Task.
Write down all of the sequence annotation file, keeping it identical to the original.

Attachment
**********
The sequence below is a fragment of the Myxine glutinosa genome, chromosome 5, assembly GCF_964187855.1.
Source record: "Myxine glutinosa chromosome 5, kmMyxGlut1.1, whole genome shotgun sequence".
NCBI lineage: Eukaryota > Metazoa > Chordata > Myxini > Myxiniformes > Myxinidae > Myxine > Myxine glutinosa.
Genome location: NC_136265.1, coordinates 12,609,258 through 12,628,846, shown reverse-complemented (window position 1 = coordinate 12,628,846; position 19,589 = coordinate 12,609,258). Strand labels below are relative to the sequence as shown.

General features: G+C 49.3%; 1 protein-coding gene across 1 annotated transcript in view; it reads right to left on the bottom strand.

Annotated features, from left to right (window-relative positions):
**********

The sequence below is a fragment of the Myxine glutinosa genome, chromosome 5, assembly GCF_964187855.1.
Source record: "Myxine glutinosa chromosome 5, kmMyxGlut1.1, whole genome shotgun sequence".
NCBI lineage: Eukaryota > Metazoa > Chordata > Myxini > Myxiniformes > Myxinidae > Myxine > Myxine glutinosa.
Genome location: NC_136265.1, coordinates 12,609,258 through 12,628,846, shown reverse-complemented (window position 1 = coordinate 12,628,846; position 19,589 = coordinate 12,609,258). Strand labels below are relative to the sequence as shown.

General features: G+C 49.3%; 1 protein-coding gene across 1 annotated transcript in view; it reads right to left on the bottom strand.

Annotated features, from left to right (window-relative positions):